Before splenectomy combined with pericardial devascularization surgery, the clinician must make a thorough evaluation of the patient. Identification of the extent of splenomegaly and hypersplenism is an important part of the evaluation. There is currently no consensus on splenomegaly classification methods. Chinese surgeons commonly use splenomegaly classification of 3 grades: for splenomegaly grade I, the patient lies down and deeply inhales, and the spleen edge is within 2 cm under the left costal margin; for splenomegaly grade II, the spleen edge is less than 2 cm above the left costal margin and does not reach the umbilical horizontal line; and for splenomegaly grade III, the spleen edge is over the umbilical horizontal line or exceeds the ventral midline . On this basis, Jiang Hongchi et al  further proposed splenomegaly grade IV, in which the splenic margin exceeds the level of the anterior superior iliac spine to reach the pelvic cavity, also known as super-giant splenomegaly, and on this basis determined the surgical indications of splenomegaly at all levels. The European Association for Endoscopic Surgery (EAES) defined splenomegaly as splenomegaly with a maximum diameter of >15 cm, macrosplenia with a maximum diameter of >20 cm, or weight of >1000 g, and super macrosplenia with a maximum diameter of >22 cm or weight of >1600 g . Linguraru et al  proposed that the average volume of splenomegaly was 1004.75±644.27 ml, and suggested a volume threshold of 314.47 ml/430.84 ml to define mild/severe splenomegaly, respectively. Indiran et al  proposed the Splenic Index, which refers to the length×width×thickness of the spleen measured on CT, and splenomegaly was defined as splenomegaly with Splenic Index >480 cm3. In addition, there are many grading methods, each with its own advantages and disadvantages, and these various systems are difficult to unify. However, there are individual differences in the same spleen weight or volume among people of different heights and weights, so the evaluation of spleen size based on spleen weight or volume may lack accuracy and clinical significance.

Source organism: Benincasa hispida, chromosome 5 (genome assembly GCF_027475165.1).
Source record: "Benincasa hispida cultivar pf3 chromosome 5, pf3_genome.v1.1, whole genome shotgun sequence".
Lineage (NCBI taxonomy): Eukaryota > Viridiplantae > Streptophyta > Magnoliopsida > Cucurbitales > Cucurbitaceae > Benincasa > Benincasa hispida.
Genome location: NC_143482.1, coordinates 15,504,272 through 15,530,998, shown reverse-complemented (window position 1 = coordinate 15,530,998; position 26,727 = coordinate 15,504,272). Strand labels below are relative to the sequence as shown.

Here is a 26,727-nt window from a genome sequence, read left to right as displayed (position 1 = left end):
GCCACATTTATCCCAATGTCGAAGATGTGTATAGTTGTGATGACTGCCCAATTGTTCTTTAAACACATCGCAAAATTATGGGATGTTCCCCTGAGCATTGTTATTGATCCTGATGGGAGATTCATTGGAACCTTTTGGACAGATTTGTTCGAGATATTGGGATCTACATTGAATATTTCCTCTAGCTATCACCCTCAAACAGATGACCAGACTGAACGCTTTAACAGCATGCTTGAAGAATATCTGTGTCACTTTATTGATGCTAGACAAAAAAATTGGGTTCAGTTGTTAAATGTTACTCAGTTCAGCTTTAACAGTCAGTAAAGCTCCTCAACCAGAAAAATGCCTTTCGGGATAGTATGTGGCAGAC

The classification of hypersplenism has received little worldwide attention. According to the white blood cell count (WBC) and platelet count (PLT), Chinese scholars  classified hypersplenism into 3 grades: mild, moderate, and severe , with mild (WBC: 3.0~4.0×109/L, PLT: 70~100×109/L), moderate (WBC: 2.0~3.0×109/L, PLT: 30~70×109/L), and severe (WBC: <2.0×109/L, PLT <30×109/L). Hou et al  proposed 6 indexes, including white blood cells, red blood cells, platelets, splenic vein diameter, splenic length, and splenic thickness, as the basis for grading. Mild hypersplenism was defined when white blood cells were 3.0~4.0×109, red blood cells were 2.5~3.5×1012, platelets were 7.0~10.0×109, splenic veins were less than 1.0 cm, splenic length was less than 12 cm, and thickness was less than 6 cm. Moderate hypersplenism was defined as white blood cells 2.0~3.0×109, red blood cells 1.5~2.5×1012, platelets 5.0~7.0×109, splenic vein 1.0~1.5 cm, splenic length 12~16 cm, and splenic thickness 6~8 cm. Severe hypersplenism was defined when the white blood cells were less than 2.0×109, red blood cells were less than 1.5×1012, platelets were less than 5.0×109, splenic veins were more than 1.5 cm, splenic length was more than 16 cm, and splenic thickness was more than 8 cm. We used this grading method and only considered surgery for patients with moderate or higher hypersplenism. After splenectomy, the distal ligated splenic artery no longer competed to shunt the hepatic artery blood flow, which significantly increased the hepatic arterial blood flow, improved the blood and oxygen supply of hepatocytes, improved liver function, improved liver regeneration ability, and effectively controlled symptoms of hypersplenism [30,31]. However, pericardial devascularization can block the main portal collateral veins, ensure more portal blood flow into the liver, and greatly improve the blood supply of the liver.